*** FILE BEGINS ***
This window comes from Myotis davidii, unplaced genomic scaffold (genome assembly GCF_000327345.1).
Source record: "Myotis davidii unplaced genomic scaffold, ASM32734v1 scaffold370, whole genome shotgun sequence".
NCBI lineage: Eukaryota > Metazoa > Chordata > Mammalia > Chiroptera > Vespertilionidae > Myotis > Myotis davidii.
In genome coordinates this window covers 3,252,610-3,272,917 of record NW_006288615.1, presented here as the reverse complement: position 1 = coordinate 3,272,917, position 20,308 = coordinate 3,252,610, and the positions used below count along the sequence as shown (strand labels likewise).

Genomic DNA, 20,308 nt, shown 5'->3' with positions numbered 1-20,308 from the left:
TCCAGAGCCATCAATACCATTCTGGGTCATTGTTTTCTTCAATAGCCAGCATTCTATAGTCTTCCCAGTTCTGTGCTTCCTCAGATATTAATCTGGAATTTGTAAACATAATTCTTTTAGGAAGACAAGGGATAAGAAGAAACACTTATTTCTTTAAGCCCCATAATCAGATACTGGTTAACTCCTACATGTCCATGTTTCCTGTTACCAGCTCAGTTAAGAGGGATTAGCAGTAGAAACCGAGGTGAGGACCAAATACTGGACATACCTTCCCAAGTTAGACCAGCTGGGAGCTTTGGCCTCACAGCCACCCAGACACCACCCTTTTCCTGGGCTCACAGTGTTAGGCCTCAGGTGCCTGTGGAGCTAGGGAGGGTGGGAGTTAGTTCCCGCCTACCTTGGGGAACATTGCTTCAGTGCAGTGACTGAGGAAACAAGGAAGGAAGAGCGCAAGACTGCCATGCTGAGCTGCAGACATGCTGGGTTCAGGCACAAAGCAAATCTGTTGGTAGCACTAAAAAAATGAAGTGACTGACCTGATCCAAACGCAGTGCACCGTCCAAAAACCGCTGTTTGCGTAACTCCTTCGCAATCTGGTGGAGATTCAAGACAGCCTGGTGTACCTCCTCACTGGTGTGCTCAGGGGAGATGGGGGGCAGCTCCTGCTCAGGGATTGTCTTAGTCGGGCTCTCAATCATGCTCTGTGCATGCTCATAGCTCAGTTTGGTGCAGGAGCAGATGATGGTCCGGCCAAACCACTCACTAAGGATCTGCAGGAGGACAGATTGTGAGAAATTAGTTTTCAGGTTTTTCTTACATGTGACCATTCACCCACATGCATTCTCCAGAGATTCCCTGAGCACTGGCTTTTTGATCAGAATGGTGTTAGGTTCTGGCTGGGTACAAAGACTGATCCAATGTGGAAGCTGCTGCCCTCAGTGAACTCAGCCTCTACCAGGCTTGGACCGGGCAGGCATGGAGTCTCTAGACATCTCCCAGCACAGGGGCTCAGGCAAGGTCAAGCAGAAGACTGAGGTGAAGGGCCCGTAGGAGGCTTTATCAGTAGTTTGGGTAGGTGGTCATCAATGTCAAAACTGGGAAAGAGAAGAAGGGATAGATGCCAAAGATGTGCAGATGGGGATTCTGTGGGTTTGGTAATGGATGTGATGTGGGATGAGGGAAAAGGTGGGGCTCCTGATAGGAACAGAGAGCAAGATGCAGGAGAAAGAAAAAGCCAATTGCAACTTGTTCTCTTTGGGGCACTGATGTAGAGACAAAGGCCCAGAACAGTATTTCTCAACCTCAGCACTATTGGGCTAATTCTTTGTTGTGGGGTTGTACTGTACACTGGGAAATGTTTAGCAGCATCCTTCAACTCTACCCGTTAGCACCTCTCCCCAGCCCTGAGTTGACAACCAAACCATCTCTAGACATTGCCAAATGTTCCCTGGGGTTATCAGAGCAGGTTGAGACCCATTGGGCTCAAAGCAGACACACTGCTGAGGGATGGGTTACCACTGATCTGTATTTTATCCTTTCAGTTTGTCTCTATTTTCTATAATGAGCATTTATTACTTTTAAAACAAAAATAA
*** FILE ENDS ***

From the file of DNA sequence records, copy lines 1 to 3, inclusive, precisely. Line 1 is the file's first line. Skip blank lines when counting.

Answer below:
This window comes from Myotis davidii, unplaced genomic scaffold (genome assembly GCF_000327345.1).
Source record: "Myotis davidii unplaced genomic scaffold, ASM32734v1 scaffold370, whole genome shotgun sequence".
NCBI lineage: Eukaryota > Metazoa > Chordata > Mammalia > Chiroptera > Vespertilionidae > Myotis > Myotis davidii.